International Boxing Federation

The International Boxing Federation was actually born from political drama in the boxing world. Bob Lee failed to become the WBA President, so he went on to establish the IBF. The IBF has since become one of the most prestigious organisations, so he definitely did something right. 

(He has since been found guilty on six of 38 counts in a racketeering trial, so he actually did in fact do something wrong. Didn’t hurt the organisation as much as we would expect, though.)

World Boxing Organization

And here’s another one that came about from political disagreements. The WBA’s 1988 convention in Venezuela saw disputes over the then-current boxing rules. They were unable to resolve it, so Dominican and Puerto Rican representatives were elected to create the World Boxing Organization. It is situated in Puerto Rico and has produced big names such as Billy Joe Saunders and Chris Eubank.

Bonus: The Ring (Publication)

This one is a boxing-oriented publication created in 1922, although it also hands out prestigious awards. It is an American boxing magazine that initially featured boxing and wrestling fights. As the professional wrestling sport was flamed in terms of its legitimacy, The Ring took it upon itself to focus solely on boxing. 

The Ring’s extreme popularity has built itself a reputation as the “Bible of Boxing,” thus putting immense value in the awards they give out to boxers. It releases two issues per year, with contents varying from the latest boxing news to exclusive interviews with boxing stars.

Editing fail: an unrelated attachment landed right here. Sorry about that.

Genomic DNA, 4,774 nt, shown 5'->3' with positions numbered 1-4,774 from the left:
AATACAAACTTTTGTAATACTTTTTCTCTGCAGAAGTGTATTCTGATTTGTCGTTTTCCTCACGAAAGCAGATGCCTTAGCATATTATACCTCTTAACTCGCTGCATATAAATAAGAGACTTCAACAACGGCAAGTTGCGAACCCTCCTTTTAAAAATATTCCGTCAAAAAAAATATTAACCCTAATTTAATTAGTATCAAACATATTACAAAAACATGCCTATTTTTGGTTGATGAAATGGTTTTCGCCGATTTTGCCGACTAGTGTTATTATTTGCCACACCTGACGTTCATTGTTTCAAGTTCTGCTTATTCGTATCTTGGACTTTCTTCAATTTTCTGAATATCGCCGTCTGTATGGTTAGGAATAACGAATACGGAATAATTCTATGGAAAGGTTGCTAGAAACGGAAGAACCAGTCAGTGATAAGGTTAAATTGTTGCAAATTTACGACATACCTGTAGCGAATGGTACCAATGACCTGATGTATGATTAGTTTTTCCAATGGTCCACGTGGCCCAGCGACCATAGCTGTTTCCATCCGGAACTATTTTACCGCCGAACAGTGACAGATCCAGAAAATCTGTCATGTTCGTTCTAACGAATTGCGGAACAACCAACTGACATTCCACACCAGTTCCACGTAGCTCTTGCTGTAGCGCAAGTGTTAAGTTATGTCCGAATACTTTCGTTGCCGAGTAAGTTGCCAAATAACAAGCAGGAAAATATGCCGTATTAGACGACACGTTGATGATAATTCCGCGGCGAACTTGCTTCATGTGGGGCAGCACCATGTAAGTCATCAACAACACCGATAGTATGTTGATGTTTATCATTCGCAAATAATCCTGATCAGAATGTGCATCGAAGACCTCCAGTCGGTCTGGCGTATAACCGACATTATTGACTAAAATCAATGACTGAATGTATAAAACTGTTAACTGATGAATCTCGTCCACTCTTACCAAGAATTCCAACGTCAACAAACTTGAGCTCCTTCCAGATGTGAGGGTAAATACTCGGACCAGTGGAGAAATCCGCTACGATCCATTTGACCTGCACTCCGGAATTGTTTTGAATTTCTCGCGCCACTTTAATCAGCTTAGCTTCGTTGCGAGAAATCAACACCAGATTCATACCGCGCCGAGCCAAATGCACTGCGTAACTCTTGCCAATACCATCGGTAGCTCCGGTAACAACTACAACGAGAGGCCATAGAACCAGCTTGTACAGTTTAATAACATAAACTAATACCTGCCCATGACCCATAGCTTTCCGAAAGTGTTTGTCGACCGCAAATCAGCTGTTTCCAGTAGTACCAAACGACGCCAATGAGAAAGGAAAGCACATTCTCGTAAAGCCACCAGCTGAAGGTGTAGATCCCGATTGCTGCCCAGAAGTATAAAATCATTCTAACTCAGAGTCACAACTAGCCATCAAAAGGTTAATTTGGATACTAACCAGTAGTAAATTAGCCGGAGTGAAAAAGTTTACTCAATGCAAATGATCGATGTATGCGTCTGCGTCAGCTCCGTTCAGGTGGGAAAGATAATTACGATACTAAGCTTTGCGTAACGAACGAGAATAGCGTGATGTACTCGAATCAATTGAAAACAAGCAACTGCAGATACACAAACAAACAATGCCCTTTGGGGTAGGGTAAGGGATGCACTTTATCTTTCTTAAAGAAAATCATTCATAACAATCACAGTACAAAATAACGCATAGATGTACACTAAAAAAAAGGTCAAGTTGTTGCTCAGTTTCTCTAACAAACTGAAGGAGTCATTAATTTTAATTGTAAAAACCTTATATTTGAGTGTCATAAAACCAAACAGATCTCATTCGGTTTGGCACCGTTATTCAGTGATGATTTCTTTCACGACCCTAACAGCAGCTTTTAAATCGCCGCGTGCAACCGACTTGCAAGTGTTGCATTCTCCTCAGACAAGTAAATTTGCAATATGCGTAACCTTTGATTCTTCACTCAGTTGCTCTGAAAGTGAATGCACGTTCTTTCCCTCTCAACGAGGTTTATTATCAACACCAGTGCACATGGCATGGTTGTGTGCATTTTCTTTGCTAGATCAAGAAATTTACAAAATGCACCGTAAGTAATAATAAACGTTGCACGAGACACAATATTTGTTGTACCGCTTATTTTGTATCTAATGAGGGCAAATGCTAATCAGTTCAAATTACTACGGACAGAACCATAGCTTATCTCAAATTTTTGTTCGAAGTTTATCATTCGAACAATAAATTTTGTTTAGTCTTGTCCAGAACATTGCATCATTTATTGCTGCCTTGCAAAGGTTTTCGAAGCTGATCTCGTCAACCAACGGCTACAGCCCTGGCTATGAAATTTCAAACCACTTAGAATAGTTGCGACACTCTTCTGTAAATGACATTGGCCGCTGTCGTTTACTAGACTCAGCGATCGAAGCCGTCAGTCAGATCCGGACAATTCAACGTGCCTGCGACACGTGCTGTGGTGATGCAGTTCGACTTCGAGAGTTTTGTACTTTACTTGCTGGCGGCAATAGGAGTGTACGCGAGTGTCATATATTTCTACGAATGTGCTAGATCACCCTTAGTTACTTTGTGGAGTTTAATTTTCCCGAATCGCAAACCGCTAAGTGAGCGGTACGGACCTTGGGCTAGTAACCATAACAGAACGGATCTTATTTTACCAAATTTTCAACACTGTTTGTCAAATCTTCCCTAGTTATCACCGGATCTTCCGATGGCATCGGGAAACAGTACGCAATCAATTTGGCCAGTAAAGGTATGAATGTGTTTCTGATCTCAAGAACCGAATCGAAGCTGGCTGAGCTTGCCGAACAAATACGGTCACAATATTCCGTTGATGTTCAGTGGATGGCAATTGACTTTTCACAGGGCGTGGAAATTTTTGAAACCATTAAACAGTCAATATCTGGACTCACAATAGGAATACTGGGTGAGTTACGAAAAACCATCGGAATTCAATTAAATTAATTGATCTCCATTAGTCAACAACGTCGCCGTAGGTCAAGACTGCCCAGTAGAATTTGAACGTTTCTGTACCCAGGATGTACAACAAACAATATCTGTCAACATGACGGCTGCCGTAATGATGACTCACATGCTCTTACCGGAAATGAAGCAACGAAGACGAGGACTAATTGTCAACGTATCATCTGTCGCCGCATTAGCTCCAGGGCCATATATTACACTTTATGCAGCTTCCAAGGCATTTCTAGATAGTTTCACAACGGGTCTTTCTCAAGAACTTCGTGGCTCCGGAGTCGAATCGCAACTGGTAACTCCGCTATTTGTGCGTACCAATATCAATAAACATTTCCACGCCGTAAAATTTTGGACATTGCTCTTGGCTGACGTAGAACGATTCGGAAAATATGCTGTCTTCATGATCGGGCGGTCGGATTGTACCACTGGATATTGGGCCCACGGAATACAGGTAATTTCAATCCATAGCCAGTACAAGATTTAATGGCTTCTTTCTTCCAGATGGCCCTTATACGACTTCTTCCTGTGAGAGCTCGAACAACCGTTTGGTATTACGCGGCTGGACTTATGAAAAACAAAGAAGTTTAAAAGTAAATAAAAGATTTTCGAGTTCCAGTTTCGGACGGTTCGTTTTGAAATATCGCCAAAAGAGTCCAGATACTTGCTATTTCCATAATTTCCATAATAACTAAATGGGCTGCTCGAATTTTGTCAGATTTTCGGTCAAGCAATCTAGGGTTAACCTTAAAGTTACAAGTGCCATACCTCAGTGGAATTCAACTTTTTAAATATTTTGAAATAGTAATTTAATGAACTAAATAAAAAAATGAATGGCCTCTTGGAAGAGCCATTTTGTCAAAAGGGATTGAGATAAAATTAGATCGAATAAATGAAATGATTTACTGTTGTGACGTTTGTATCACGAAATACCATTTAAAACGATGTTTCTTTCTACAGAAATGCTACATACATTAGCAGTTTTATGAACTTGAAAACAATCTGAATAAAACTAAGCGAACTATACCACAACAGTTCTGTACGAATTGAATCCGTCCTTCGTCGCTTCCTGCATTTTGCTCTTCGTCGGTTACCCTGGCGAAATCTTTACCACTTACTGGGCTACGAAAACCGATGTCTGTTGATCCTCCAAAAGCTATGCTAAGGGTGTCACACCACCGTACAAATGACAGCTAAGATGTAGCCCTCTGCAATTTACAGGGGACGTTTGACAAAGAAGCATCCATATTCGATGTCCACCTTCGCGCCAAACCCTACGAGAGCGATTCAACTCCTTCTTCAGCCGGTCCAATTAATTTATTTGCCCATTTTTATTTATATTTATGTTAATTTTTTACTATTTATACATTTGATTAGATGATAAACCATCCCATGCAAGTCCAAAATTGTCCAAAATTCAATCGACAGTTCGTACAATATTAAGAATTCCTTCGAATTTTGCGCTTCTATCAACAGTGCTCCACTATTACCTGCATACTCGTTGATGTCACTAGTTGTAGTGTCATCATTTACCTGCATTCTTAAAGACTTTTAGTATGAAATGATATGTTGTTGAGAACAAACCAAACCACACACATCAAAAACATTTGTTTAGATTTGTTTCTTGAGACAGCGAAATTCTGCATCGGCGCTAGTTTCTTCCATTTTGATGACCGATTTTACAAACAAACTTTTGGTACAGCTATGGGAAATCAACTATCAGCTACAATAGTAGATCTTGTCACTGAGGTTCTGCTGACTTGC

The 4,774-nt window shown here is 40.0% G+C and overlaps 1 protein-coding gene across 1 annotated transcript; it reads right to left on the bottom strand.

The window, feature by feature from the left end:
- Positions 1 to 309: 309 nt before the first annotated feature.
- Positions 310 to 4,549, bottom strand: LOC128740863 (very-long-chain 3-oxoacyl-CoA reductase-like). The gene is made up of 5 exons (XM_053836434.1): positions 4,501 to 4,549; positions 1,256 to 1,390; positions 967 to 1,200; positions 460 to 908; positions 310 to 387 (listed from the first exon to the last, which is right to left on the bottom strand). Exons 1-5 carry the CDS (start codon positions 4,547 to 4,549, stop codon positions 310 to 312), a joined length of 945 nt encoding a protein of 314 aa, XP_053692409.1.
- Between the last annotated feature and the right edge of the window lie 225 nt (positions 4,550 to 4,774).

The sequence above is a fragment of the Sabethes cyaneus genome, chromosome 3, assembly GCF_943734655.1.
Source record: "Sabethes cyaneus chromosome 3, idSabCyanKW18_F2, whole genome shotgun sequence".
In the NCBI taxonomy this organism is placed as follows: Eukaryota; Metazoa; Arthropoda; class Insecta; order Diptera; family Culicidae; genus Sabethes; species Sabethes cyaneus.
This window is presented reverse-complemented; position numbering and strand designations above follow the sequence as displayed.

How are boxing belts passed on?

Each organisation provides a boxing belt for each weight class, so you can only imagine how many boxing belts and champions there are. In most cases, boxing belts are passed on when a challenger beats the current holder. Some champions may give their titles up when they move on to tackle the next weight class. 

As a career, professional boxers often get more opportunities as they progress beyond weight classes. And when they do, the title they leave behind is put for grabs. 

In more unfortunate cases vacating a title is when they are renounced or revoked. This happens when fighters get suspended or cannot continue their professional boxing career for any other reason. 

What’s the best boxing belt?

Each boxing belt is a glorious achievement for every boxer, but one title seems to rise above the rest. Regarding which boxing belt is the best, most boxers regard the World Boxing Council as the primary boxing authority that gives the most prestigious award. 

One of the most sought-after titles amongst professional fighters is the WBC Heavyweight championship belt, once held by the legendary American boxer Muhammad Ali. This is no easy feat. Every professional boxer dreams of winning this boxing belt, and this culture has no signs of dying anytime soon.

With so many organisations giving out boxing belts for each weight division, it can get confusing to determine who is the best fighter ever. But this makes for good ol’ competition! It drives fighters to prove they’re the best and hypes the crowd for every fight.

A Final Word

Boxing is no easy gig, but it has its appeal. To the masses, it is about each boxer representing the pride of their nation’s flag. To live spectators and commentators, it is about analysing each boxer’s skill and technique as they navigate their way to victory under the laws of the sport. For the boxers themselves down in the ring, it is about climbing the weight classes and being the one remaining champion, the best the world has ever seen.

Regardless of what boxing means to each individual, it brings forth many good things: pride, entertainment, confidence, and historical knockouts the world will never forget.

The sport of boxing has been around for longer than you would imagine. Early recordings of such a sport were even seen in hieroglyphics in Ancient Egypt. Through the years, however, it has become a professional sport enjoyed in literally every country in the world. As such, many people have become fans of boxing, some even participating in it for varying reasons. Whether it’s done for fun, improving one’s health, or pursuing a professional career, boxing has become a favourite among the masses.